If you want to get to know Grandma and Lionel, watch a video I made about them here.

Have you had personal experiences with Alzheimer's?


Wednesday, March 23, 2011

I've Become Scared of My Own Shadow

Lately I've had this growing illogical fear that every single evening someone is trying to break into my house.

Every single night.

Typically around 4AM.

I guess that would make it morning then? 4AM is that ungodly time that really deserves it's own time of day. It's the gateway from night into morning. It's dark and ominous and you most likely won't hear a soul except for the psychopath hiding outside your window. My window. He likes to hang out there and tap melodies on the pane and dance on dead leaves. He's a pretty bad dancer from what I can tell, but are psychopaths ever really good dancers?

This fear has begun effecting my life greatly. My sleeping patterns have become distressed and I often wake up to my heart pounding through my chest. Recently I even found myself standing on the street corner in my silk robe dialing 911 in one hand and brandishing an Ikea paring knife and Swiffer mop in the other. That evening I was absolutely convinced someone was in my house and I understood that the Swiffer mop wouldn't save me and I had to flee. I've retired the Swiffer mop since, but the paring knife still sleeps alongside me at night. And a crosseyed baby doll. I figure that if I were to wake to someone walking into my room, I can throw said baby at their face and stun them just long enough to escape.

There was also a recent occurrence where I called my special gentleman friend at 5AM and asked him to come over because I heard "someone" in the backyard. Neither scenario provided any clues that a human being was in or around the house. In fact, both times it was clear that a large animal- say, a possum or raccoon- made the noise but to me it can only be the sound of a serial killer who recently escaped from prison.

In the past week, I've twice found myself startled by my own shadow. Startled meaning jumped two feet into the air, grabbed at my chest, and ran to the bathroom before I pissed all over myself.

I've had to ask myself where this fear comes from. The near paralysis I feel as my imagination runs wild is reminiscent of my fears as a child. However, instead of logical fears like an axe-wielding clown standing outside my window, I used to be terrified of violent ghosts lurking in my house. I would lie awake for hours sweating and panting as every creak of the house meant impending death by a disgruntled spirit pissed that their spouse hacked their head off. I thought I outgrew those night anxieties when I stopped reading ghost stories, but it appears that an iota of such worries still lurks deep within. Even when I lived in Los Angeles- a city where a person a day is murdered- I wasn't as scared as I am now. In LA, I was just a number. One of millions of people sleeping in a tiny box they call an apartment. It was impossible for anyone to single me out and most houses and apartments in LA have bars on the windows. So why is it that in Austin- a town known for being one of the safest cities in America- makes me so shit-my-pants scared?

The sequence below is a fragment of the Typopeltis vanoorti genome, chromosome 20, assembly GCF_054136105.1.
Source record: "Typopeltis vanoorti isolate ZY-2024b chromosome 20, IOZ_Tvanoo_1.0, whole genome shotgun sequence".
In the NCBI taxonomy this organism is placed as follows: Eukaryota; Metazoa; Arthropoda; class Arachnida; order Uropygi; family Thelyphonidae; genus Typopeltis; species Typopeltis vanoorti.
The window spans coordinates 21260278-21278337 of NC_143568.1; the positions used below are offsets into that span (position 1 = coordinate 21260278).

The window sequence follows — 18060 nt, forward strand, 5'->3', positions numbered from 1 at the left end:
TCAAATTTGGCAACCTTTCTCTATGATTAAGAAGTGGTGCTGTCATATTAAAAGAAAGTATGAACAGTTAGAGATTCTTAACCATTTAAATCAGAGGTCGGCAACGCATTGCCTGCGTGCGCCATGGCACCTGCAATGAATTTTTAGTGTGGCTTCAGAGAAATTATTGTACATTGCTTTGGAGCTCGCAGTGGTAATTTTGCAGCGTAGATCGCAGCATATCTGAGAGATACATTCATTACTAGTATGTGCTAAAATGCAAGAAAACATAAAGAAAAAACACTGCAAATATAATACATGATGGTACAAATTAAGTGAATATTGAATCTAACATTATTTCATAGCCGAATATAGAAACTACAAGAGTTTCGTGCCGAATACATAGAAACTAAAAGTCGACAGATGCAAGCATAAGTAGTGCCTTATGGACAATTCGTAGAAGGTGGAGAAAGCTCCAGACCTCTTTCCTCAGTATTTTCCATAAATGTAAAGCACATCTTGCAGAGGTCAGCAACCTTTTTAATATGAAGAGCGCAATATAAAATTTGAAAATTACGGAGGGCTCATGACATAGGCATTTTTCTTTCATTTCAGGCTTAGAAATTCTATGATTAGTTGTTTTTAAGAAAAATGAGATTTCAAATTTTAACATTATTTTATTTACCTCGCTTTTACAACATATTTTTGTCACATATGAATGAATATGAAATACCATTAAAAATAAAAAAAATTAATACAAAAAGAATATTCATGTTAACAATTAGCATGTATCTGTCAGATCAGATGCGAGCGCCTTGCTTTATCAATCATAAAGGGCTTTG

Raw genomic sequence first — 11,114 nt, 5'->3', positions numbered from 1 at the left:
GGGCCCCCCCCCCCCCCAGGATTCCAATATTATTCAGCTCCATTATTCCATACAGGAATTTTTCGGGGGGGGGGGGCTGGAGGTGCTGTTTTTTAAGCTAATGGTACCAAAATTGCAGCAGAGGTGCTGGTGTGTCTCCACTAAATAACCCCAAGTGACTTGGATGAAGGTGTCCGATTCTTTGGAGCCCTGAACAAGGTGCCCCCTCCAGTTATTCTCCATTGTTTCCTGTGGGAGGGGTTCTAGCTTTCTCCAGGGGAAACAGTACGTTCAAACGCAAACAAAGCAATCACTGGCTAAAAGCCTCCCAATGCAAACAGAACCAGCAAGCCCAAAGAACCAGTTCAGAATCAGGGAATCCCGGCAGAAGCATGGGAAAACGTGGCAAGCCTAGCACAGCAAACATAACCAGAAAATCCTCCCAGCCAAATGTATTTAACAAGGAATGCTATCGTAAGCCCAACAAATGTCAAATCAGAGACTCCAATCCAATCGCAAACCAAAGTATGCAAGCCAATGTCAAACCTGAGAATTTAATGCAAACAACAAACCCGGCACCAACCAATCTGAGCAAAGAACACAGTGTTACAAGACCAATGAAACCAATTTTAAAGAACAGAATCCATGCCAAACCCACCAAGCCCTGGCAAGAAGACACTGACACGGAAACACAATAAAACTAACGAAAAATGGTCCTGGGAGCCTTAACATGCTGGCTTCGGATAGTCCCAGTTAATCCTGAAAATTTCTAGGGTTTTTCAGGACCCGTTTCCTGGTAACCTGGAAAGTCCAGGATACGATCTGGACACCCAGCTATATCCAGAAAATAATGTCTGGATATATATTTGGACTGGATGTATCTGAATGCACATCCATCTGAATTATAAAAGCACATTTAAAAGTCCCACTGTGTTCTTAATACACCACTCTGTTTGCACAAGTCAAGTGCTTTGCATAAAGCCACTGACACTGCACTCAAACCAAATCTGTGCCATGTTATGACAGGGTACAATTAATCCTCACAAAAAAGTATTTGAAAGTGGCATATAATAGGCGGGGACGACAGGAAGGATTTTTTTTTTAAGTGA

I'm guessing it may have something to do with the fact that the house had been broken into before. Or that I'm constantly followed in my neighborhood by men who think I'm a prostitute even though I'm wearing baggy sweatpants, sweatshirt, and am doing my best to walk like a man. Maybe it has to do with the fact that I live next to a straight-from-prison men's halfway home. Or that my car was recently broken into. Or that you can see through the floorboards in my house. Or that there is so much fucking evil going on in the world.
I'm not sure...

Regardless of the facts below, I need to stop being a pussy, throw away the paring knife and start taking control of my fears. What happened to the girl that rented a loft in Los Angeles' Skid Row that was inhabited by rats, cockroaches, and shared a parking lot with dozens of homeless people? What happened to the girl that wanted to sleep overnight in a shelter in South Central? What happened to the girl that liked to get lost in strange neighborhoods so she could learn more about them? She's curled up in her bed with clenched fists and a pool of sweat condensing on her neck. Where did my fearlessness go and how do I get it back?

Are you a pussy like me and get scared of your own shadow at night?

Tuesday, March 22, 2011

Top 6 Dumbass Band Names

SXSW is a good time to sit back and reflect on all the dumbass band names that people come up with.

Oh, and there are a lot of them.

Take for instance the SXSW crowd favorite Odd Future Wolf Gang Kill Them All.